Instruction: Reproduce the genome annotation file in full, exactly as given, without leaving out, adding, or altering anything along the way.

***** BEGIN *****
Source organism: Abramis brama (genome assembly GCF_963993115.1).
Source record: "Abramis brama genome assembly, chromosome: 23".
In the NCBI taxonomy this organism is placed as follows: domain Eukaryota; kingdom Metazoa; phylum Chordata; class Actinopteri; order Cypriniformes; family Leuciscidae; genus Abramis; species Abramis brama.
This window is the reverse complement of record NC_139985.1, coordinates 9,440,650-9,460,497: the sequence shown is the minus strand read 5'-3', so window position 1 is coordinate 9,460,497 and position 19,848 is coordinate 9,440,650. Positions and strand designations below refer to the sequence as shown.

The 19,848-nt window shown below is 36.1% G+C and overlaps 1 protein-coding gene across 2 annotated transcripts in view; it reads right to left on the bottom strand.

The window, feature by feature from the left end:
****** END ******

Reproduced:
Source organism: Abramis brama (genome assembly GCF_963993115.1).
Source record: "Abramis brama genome assembly, chromosome: 23".
In the NCBI taxonomy this organism is placed as follows: domain Eukaryota; kingdom Metazoa; phylum Chordata; class Actinopteri; order Cypriniformes; family Leuciscidae; genus Abramis; species Abramis brama.
This window is the reverse complement of record NC_139985.1, coordinates 9,440,650-9,460,497: the sequence shown is the minus strand read 5'-3', so window position 1 is coordinate 9,460,497 and position 19,848 is coordinate 9,440,650. Positions and strand designations below refer to the sequence as shown.

The 19,848-nt window shown below is 36.1% G+C and overlaps 1 protein-coding gene across 2 annotated transcripts in view; it reads right to left on the bottom strand.

The window, feature by feature from the left end: